War in the neighborhood: IPN updates

Agreement on injured Azovstal defenders

A total of 53 seriously wounded Ukrainian soldiers have been evacuated from the Azovstal steel plant and transferred to Novoazovsk, according to the Ukrainian Defense Ministry. In addition, 211 fighters were transferred through the green corridor into Russian-controlled territory. The Russian goal is for them to be part of a prisoner exchange.

Five buses full of Ukrainian soldiers left the premises accompanied by an armored transport. Some of the soldiers got out of the buses that took him there on a stretcher, and went straight to the hospital. Russian television, for its part, assured that there were ten buses, and that part of them were on their way to Yelenovka.

This movement occurs after the agreement to transfer the wounded Ukrainian fighters who are entrenched for weeks at the Azovstal steelworks, in the port city of Mariupol, which the Russian Defense Ministry reported on Monday afternoon.

Lisichansk close to becoming second Mariupol

Russian troops seek to capture Sievierodonetsk and cut off Lysychansk-Bakhmut highway.

“We are getting ready for two major ruscist attacks on Sievierodonetsk and an assault on Lysychansk-Bakhmut highway from Popasna and Bilohorivka. The Russians need a regional center ‘for a tick’, and the highway – to cut off the region from connection with other regions, i.e., to encircle it,” Head of the Luhansk Regional State Administration Serhiy Haidai posted on Telegram.

At the same time, the Russians prepare again to cross the Siversky Donets River in Bilohorivka where they have repeatedly tried to build a pontoon crossing.

Meanwhile, he noted, Luhansk region no longer lives but survives: there are no utility services, people do not come out of shelters, there is no mobile communication. The evacuation was resumed in the region. More than 40,000 civilians stay in the region, refusing to evacuate.

Oil embargo is objective of current week

The President of Ukraine Volodymyr Zelensky said they are working to strengthen sanctions on Russia.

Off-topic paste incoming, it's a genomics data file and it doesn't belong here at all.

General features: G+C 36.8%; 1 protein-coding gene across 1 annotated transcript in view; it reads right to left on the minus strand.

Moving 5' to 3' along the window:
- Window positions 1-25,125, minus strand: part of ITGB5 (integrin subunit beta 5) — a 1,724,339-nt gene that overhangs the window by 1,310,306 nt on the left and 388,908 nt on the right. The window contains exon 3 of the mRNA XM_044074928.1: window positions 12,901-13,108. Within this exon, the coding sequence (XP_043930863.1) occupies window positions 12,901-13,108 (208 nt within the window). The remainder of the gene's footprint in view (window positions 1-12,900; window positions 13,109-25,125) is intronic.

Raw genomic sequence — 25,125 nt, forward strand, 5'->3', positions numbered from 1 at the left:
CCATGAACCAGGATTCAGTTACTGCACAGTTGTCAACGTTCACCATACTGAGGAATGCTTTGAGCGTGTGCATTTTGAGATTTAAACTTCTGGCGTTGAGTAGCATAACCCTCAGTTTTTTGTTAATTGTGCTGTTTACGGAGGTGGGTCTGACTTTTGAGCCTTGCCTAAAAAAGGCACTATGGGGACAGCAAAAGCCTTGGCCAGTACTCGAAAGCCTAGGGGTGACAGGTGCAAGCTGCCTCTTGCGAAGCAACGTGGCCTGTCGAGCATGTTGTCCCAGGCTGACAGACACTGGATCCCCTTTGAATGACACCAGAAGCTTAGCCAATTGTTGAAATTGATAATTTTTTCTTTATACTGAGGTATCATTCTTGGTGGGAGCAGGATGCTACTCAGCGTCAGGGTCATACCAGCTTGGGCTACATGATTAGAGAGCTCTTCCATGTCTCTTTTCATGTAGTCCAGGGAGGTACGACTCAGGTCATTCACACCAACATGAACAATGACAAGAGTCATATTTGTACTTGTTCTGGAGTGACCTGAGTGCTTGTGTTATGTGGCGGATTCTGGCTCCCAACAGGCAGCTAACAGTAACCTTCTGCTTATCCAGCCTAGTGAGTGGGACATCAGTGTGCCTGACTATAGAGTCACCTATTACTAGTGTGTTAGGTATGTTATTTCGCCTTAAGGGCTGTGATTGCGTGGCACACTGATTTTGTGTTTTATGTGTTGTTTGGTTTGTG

“Partners need to make decisions that limit Russia’s ties to the world every week. The occupiers must feel the rising cost of war for them, feel it constantly. Now the priority is the oil embargo. No matter how hard Moscow tries to disrupt this decision, the time of Europe’s dependence on Russian energy resources is coming to an end. And that can’t be changed,” he stated.

Price of wheat in Europe above any limit

Wheat prices surged to a new record high in European trading on Monday after India decided to ban exports of the commodity as a heatwave hit production.

The price jumped to 438.25 euros ($456.68) per tonne as the Euronext market closed, breaking the previous closing record of 422.40 struck on March 7, according to trader Damien Vercambre at grains brokerage Inter-Courtage.

It had earlier set a record opening price of 435 euros.

On the Chicago Board of Trade, wheat was trading nearly six percent higher in midday trading at $12.48 per bushel.

Global wheat prices have soared 40 percent on supply fears since Russia's February invasion of agricultural powerhouse Ukraine, which previously accounted for 12 percent of global exports.

Demilitarization of Kaliningrad discussed in Poland

NATO should not sit on a powder keg. NATO must demilitarize Russia’s Kaliningrad region if Finland and Sweden join the Alliance, said former Deputy Minister of Defense of Poland Romuald Sheremetiev.

Sheremetyev noted that it was necessary “to ask Kaliningrad to stop calling itself after the criminal Kalinin,” since this Soviet leader was responsible for the executions of Polish prisoners of war in Katyn.

Problems with fuel in Ukraine

Ukraine’s Minister of Agricultural Policy and Food Mykola Solsky announced that the shortage of diesel fuel, which is necessary for farmers in the country, is getting worse.

“The situation (with diesel fuel in Ukraine) has deteriorated in late April – early May … Now it is more acute than a few weeks ago,” Solsky said in the Ukraine 24 broadcast. According to him, “the market was not ready to transport such a volume of diesel from Poland or Romania” after the cessation of supplies from Russia and Belarus. He explained that “there weren’t the required number of tanks, no capacity for the transshipment and other things”, which “leaded its mark and led to fuel shortages”.

Finland and Sweden are not a threat to Russia

President Vladimir Putin said on Monday that Russia has no issues with Finland and Sweden and therefore their entry into NATO does not create a threat for Moscow, but the move will certainly draw a response.

“Russia has no problems with these states (Finland, Sweden). There is no immediate threat to Russia ... But the expansion of military infrastructure to this territory will certainly provoke our response,” he told a meeting of the leaders of the Collective Security Treaty Organization (CSTO) in Moscow.

The response will depend on the steps taken by the alliance vis-à-vis military development in Finland and Sweden, Putin added.

Doors that cannot be opened are not forced
Ukrainian Foreign Minister Dmytro Kuleba told the reporters in Brussels the he didn’t receive a promise from the EU foreign ministers as to the granting of the EU candidate country status to Ukraine at the EU leaders’ summit of end-June, but no member state openly opposed it. “I know countries that support this decision and I know those that follow the developments and will take a decision closer to that date,” said the minister.

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